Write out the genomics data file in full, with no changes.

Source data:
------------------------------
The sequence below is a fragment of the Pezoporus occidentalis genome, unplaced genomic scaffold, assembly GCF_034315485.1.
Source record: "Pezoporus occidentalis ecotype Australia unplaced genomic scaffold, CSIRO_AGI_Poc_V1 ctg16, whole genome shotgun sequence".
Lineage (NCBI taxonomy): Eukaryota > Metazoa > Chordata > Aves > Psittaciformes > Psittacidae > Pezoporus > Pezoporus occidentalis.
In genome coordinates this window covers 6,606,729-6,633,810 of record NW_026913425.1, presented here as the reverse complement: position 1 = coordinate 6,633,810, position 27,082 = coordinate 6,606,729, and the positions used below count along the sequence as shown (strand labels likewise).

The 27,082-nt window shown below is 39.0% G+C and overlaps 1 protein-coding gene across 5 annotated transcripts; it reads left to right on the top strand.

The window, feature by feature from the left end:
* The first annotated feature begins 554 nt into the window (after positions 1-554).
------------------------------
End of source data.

The sequence below is a fragment of the Pezoporus occidentalis genome, unplaced genomic scaffold, assembly GCF_034315485.1.
Source record: "Pezoporus occidentalis ecotype Australia unplaced genomic scaffold, CSIRO_AGI_Poc_V1 ctg16, whole genome shotgun sequence".
Lineage (NCBI taxonomy): Eukaryota > Metazoa > Chordata > Aves > Psittaciformes > Psittacidae > Pezoporus > Pezoporus occidentalis.
In genome coordinates this window covers 6,606,729-6,633,810 of record NW_026913425.1, presented here as the reverse complement: position 1 = coordinate 6,633,810, position 27,082 = coordinate 6,606,729, and the positions used below count along the sequence as shown (strand labels likewise).

The 27,082-nt window shown below is 39.0% G+C and overlaps 1 protein-coding gene across 5 annotated transcripts; it reads left to right on the top strand.

The window, feature by feature from the left end:
* The first annotated feature begins 554 nt into the window (after positions 1-554).